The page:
Last week ended with the publication of disappointing NFP jobs numbers from the USA; coming in at 148k, versus expectations of circa 190k. A peculiar number suggesting that retailers, working on ever tightening margins, laid off employees earlier than expected during the Xmas season. The unemployment rate remained unchanged at 4.1%, whilst the underemployment rate, which some analysts cite as the more relevant and true reflection of the USA unemployment situation, crept up to 8.1%. Another metric which rose, which appears to be dismissed as irrelevant despite it being classed as “hard data”, was the balance of trade deficit; coming in at -$50.5 per month for November, projecting a circa -$600b yearly deficit.
Jobs data published on Thursday for the USA painted an optimistic backdrop to the encouraging manufacturing figures published on Wednesday, weekly jobless claims were down, as are continuous claims. The ADP numbers, the precursor to the NFP number, came in above the forecast of 190k, at 250k. Challenger job cuts came in at a stunning level, at -3.6% and circa 36k for December, it’s the lowest print since 1990. Traders (and the machines) also had time to analyse the latest minutes from the FOMC/Fed monetary policy meeting held in December.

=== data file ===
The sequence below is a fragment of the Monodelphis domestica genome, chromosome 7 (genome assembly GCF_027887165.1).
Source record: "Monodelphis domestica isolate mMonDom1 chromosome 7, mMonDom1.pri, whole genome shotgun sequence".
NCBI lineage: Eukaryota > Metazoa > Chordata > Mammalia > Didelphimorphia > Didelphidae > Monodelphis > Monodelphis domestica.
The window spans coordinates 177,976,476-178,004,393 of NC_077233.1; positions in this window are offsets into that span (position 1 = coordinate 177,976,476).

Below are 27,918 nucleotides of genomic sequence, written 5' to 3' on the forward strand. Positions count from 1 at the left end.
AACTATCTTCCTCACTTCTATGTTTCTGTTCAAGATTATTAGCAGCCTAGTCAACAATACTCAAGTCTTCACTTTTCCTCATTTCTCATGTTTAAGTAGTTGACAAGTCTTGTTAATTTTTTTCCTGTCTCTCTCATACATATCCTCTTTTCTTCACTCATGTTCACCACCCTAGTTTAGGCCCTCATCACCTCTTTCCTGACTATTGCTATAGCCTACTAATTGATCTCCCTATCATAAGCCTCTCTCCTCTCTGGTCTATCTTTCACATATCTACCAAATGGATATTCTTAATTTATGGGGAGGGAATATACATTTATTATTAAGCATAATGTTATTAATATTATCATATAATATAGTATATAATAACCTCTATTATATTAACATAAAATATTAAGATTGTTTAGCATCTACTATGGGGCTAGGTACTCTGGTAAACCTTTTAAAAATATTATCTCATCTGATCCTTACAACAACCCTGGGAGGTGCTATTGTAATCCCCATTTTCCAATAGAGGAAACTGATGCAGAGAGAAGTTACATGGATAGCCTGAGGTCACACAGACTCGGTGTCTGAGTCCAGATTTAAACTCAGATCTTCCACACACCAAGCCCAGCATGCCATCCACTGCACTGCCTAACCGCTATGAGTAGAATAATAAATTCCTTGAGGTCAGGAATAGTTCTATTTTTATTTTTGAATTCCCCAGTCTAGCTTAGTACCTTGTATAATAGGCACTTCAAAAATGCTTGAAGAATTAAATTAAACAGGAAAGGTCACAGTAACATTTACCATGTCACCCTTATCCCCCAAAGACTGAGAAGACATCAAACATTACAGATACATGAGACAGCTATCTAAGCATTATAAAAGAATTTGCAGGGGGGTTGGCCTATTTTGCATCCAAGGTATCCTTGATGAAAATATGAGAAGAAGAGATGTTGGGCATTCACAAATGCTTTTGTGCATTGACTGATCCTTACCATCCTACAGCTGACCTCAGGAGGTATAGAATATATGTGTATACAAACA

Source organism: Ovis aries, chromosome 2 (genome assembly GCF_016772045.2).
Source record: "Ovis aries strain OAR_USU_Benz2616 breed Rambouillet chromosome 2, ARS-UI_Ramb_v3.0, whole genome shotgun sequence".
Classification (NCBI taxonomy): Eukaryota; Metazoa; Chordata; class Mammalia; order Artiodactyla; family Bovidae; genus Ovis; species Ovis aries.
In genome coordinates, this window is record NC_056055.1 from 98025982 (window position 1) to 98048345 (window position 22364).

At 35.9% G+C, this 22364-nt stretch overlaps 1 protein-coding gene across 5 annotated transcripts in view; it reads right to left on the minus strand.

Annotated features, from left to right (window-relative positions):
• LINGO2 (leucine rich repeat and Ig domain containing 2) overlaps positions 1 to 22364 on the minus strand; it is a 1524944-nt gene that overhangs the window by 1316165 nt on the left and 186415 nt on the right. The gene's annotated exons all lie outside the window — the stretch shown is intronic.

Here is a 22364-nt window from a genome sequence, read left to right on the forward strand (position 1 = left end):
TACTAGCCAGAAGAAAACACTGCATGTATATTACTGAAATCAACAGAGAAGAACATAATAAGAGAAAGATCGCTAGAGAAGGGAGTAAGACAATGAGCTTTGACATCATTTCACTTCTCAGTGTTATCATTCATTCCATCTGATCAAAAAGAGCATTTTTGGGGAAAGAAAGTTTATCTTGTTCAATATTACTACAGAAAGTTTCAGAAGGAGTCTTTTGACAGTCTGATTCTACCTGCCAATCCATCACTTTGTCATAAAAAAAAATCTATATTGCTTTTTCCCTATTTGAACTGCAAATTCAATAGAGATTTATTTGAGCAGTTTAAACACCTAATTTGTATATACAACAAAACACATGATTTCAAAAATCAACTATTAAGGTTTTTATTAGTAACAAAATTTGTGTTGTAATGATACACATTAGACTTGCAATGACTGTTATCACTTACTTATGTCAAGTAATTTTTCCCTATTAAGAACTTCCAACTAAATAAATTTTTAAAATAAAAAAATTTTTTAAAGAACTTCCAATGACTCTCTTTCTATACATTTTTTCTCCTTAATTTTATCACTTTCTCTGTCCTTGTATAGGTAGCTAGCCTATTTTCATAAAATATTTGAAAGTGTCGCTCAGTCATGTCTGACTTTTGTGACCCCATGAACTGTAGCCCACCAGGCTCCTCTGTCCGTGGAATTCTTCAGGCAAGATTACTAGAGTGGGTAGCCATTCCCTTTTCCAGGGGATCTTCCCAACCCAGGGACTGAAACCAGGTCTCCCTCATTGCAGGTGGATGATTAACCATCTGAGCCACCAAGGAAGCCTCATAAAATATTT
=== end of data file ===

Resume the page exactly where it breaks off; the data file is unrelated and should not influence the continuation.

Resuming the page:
The ISM manufacturing index for the USA came in at 59.7 for December, construction spending rose by 0.8% in November to a record annual high, whilst new orders recorded a 69.4 reading for December. This positive news extended beyond impacting equity values, the news also caused the U.S. dollar to rise versus its three main peers; yen, euro and sterling. On Wednesday evening The Fed released the minutes from their December FOMC rate setting meeting and the release contained few surprises. The committee voiced their concerns on inflation being below the 2% target, whilst suggesting that the tax cuts, which will cut the corporate tax rate from 35% to 21%, may have a healthy trickle down effect on consumers’ spending ability, thereby increasing inflation.